Monday, June 2, 2014

a review of 'x-men: days of future past' by justin lockwood

It seems like every franchise is being “rebooted” these days, but 2011’s X-Men: First Class was better than most.  The prequel was able to re-imagine major characters and their relationships, and to ground the story in historical events that resonated with the series’ sociopolitical overtones.  Sure, the script was a little ham-fisted at times, and January Jones was at her most wooden as (appropriately enough) ice queen Emma Frost; the movie was still a lively shot in the arm.

Alas First Class under-performed at the box office, so the studio decided to blend the new cast with the old stars for this summer’s X-Men: Days of Future Past, based on a celebrated two issue arc of the comics. Original helmer Bryan Singer returns to direct, and his secret is this: Patrick Stewart, Ian McKellan, and Halle Berry return for glorified cameos, but the focus is mostly on James McAvoy (as young Charles Xavier), Eric Lehnsherr, aka Magneto (Michael Fassbender), and Mystique (Jennifer Lawrence), with stalwart Wolverine (Hugh Jackman) in a 1970s milieu.  It continues the look and feel of First Class, with clever nods to the Kennedy assassination and Richard Nixon, while contrasting the period scenes with a dark future that echoes both the Holocaust (which Magneto survived) and James Cameron’s Terminator 2: Judgment Day.

The plot is convoluted and probably contains a dozen lapses in logic—fans are already debating alternate timelines and assorted loopholes—but it boils down to a good yarn that allows for meaty character stuff and inspired action sequences.  Ten years from now, shape-shifting robots called Sentinels have wiped out most Mutants, and nearly all of the survivors and their sympathizers are locked up in internment camps.  The remaining X-Men, who have allied with sometime enemy Magneto, hatch a desperate scheme to send Wolverine’s consciousness back in time to prevent the assassination that fueled the development of the Sentinels.  The mutton-chopped stud—given a crowd-pleasing butt shot early on—has to enlist young Xavier and Lehnsherr’s help to convince morally conflicted Mystique not to kill a prejudiced scientist (Peter Dinklage, further enhancing his geek cred) and set the whole horrific mess in motion.  It all seems a little clunky on paper, but Singer breezes through every beat with entertainment and style to spare.  One of his best bits is a show-stopping sequence in which Quicksilver—endearingly portrayed by "American Horror Story"’s Evan Peters—leisurely messes with Pentagon security guards within a few seconds of real time, all while listening to a hilariously mellow, lyrically appropriate 70s ballad on his headphones.  The movie has lots of fun with the period, from Wolverine waking up in a water bed to Quicksilver’s Twinkie stocked basement pad.  The actors are uniformly terrific: Lawrence is stunning, Fassbender brings pathos and killer cool to Lehnsherr, and Jackman, playing Wolverine for the seventh time (!) is so comfortable in the character’s skin it’s impossible to imagine anyone else playing him—and he’s evolved fascinatingly over the course of the films.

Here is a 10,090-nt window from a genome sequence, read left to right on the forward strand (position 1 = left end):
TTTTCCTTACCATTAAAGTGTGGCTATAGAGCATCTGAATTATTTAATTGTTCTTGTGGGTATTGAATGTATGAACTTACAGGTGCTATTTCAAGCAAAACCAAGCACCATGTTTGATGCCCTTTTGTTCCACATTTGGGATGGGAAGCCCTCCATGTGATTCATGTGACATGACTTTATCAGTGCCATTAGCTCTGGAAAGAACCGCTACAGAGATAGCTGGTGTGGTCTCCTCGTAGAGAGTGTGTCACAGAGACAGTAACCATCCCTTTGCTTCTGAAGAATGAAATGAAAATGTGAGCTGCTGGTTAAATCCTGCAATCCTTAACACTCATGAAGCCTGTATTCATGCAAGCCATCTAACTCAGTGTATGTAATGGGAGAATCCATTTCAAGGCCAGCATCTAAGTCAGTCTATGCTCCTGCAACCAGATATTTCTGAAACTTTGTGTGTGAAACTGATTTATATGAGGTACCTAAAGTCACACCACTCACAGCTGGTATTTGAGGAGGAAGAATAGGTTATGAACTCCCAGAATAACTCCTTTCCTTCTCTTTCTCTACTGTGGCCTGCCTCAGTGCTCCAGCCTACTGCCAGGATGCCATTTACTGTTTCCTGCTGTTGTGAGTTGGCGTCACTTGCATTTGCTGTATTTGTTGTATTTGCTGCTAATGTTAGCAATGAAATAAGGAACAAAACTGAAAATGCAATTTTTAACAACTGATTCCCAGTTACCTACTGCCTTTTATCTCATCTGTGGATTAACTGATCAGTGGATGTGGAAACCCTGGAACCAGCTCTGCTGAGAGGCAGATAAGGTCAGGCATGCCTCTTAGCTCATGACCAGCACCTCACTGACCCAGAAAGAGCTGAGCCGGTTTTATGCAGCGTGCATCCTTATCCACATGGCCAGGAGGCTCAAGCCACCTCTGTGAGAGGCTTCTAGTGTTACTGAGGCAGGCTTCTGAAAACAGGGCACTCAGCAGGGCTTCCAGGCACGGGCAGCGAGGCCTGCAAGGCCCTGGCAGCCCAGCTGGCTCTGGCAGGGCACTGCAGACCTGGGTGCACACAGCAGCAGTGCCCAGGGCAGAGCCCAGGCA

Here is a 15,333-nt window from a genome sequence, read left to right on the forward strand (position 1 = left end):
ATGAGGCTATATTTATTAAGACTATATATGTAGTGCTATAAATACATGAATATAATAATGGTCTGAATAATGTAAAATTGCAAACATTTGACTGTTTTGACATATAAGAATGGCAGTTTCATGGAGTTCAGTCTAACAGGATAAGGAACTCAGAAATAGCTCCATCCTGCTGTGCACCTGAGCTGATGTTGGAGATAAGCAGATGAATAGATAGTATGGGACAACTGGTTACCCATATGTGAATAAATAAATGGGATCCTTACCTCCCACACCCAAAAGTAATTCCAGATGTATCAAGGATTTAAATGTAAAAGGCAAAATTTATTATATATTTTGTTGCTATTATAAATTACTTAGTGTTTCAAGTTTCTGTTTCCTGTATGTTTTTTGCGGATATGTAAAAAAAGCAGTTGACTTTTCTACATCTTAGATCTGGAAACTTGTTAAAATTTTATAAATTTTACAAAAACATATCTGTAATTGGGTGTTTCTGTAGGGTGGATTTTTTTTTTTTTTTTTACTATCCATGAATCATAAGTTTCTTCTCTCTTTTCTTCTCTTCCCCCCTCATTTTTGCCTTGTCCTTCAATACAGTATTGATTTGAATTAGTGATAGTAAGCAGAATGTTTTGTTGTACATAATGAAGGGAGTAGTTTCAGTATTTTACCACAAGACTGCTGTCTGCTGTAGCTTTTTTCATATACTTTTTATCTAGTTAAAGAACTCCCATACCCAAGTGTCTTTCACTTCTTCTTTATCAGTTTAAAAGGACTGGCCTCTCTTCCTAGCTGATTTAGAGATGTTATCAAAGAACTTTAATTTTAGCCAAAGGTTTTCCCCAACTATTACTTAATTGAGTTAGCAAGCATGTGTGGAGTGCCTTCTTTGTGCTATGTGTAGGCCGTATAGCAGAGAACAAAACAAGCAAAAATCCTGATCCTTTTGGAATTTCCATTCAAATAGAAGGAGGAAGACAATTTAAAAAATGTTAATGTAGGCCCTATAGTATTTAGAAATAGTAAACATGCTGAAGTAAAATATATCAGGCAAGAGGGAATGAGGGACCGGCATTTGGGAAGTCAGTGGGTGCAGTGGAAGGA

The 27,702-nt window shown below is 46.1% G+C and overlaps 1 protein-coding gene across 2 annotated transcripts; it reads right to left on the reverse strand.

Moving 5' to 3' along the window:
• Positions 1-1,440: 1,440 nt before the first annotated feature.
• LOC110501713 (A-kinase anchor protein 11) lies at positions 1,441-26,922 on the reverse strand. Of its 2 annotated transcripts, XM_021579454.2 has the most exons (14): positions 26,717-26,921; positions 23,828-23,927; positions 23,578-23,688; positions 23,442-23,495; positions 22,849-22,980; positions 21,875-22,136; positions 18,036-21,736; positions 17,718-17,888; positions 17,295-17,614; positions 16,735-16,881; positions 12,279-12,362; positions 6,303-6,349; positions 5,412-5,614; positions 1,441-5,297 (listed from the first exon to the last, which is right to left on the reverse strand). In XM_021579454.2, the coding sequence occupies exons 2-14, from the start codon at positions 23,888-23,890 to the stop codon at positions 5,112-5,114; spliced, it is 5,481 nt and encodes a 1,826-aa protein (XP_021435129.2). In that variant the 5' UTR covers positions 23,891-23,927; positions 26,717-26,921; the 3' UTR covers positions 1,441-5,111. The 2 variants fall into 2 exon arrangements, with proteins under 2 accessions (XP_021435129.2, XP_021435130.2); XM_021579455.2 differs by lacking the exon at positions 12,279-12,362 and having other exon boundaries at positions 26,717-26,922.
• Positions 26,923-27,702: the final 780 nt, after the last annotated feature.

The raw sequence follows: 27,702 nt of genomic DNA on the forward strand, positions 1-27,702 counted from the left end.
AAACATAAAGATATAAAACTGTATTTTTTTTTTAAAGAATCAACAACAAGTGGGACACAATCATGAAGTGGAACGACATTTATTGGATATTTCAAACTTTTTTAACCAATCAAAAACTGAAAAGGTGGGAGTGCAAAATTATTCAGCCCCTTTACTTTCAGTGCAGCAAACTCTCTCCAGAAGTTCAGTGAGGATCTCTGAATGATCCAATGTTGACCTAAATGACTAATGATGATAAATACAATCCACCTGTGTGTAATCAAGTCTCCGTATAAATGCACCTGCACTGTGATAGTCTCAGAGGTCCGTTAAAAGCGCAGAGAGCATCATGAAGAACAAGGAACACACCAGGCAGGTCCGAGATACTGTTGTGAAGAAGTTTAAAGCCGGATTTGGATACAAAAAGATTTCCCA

Singer has been at the center of disturbing criminal allegations recently.  If proven, he deserves punishment for the charges of abuse and rape.  There’s no denying, however, that he’s a talented director; after a couple of high profile misfires, Days of Future Past proves that he’s still capable of delivering intelligent big budget moviemaking.  Time will tell if he’ll be able to continue his career, or undo it with his personal misdeeds.

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